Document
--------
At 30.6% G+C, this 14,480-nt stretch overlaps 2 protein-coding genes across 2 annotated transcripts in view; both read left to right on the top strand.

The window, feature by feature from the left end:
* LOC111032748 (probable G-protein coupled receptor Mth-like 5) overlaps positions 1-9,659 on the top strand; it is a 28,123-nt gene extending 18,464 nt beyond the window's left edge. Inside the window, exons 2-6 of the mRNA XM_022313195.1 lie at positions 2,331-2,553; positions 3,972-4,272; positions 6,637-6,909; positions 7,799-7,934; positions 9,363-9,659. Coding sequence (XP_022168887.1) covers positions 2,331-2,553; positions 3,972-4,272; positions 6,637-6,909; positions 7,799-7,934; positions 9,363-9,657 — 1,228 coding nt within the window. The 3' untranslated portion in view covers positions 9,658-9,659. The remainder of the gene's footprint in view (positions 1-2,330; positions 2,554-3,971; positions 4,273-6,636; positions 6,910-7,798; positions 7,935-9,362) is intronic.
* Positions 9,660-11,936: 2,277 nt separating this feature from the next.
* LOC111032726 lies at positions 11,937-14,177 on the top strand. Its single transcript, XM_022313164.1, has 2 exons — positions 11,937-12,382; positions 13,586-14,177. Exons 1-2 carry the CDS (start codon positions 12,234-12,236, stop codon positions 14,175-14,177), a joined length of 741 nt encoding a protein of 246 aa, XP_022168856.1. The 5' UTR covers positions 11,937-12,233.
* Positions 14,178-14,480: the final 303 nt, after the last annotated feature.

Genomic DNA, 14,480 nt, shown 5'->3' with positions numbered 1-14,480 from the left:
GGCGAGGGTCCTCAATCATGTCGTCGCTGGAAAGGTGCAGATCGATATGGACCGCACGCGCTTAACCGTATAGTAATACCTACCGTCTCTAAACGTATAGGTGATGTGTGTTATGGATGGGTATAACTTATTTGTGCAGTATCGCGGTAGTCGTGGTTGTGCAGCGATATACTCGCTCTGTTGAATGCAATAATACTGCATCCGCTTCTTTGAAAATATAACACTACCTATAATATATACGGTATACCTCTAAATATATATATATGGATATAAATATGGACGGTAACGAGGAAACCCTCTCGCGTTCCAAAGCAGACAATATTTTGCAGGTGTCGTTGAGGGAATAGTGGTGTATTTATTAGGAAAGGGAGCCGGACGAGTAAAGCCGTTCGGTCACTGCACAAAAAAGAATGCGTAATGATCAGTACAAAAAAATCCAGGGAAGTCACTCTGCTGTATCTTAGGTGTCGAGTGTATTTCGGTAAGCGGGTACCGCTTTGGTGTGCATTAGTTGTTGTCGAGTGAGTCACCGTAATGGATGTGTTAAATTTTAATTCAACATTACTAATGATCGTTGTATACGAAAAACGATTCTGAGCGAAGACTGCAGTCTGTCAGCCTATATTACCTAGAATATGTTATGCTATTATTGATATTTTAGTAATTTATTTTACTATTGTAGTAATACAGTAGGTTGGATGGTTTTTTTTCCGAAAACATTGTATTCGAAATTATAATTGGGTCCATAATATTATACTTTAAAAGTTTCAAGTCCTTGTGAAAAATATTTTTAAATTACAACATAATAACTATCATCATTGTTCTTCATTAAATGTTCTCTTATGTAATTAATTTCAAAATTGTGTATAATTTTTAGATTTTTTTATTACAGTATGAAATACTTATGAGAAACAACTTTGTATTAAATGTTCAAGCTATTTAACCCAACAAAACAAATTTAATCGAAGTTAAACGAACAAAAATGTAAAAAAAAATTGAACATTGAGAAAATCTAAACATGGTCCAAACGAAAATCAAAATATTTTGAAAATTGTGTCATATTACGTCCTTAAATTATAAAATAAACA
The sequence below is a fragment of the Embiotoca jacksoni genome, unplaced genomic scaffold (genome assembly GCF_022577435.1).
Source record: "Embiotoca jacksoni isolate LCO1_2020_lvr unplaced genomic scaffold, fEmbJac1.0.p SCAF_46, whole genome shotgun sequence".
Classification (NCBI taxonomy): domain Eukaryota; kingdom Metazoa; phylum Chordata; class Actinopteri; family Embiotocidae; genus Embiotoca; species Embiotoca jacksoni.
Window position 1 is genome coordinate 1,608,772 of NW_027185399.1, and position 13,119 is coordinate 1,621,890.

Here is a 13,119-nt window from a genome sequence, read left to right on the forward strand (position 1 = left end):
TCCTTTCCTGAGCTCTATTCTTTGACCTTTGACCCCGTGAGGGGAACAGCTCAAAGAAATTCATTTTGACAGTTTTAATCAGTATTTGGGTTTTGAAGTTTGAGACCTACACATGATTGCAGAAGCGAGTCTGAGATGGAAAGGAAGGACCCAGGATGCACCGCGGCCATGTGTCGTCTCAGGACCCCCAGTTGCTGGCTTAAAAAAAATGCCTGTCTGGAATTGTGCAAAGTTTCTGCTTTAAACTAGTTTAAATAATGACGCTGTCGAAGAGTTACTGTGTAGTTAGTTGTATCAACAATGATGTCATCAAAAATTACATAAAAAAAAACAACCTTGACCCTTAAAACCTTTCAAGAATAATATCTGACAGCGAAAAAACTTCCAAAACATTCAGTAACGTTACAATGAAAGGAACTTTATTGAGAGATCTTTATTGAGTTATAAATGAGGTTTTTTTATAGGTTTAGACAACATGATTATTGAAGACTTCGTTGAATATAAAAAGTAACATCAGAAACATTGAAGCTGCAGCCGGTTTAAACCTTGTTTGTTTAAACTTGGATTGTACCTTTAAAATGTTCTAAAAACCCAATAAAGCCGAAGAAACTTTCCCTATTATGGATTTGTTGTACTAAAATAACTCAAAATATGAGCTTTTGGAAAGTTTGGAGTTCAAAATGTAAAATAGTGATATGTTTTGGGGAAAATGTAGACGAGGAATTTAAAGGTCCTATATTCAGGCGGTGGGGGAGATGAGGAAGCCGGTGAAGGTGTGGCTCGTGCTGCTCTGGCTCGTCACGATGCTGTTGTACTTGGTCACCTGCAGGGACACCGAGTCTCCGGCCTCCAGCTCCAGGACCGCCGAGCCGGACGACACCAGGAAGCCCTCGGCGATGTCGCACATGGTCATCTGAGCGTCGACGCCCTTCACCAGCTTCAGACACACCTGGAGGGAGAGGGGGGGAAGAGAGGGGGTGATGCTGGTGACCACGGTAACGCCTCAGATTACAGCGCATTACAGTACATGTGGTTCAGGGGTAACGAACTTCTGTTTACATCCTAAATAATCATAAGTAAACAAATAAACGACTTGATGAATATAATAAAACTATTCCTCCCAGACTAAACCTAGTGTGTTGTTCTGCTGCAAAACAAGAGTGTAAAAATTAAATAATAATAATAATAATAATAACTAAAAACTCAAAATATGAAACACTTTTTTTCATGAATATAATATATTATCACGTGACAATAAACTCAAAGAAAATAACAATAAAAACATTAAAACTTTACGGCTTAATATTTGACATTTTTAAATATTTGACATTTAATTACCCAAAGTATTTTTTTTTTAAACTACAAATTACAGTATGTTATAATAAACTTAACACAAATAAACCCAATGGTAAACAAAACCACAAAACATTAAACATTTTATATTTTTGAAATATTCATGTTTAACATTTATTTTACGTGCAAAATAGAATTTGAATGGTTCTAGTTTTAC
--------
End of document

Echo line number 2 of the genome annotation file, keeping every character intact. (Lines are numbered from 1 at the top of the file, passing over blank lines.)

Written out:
The window, feature by feature from the left end: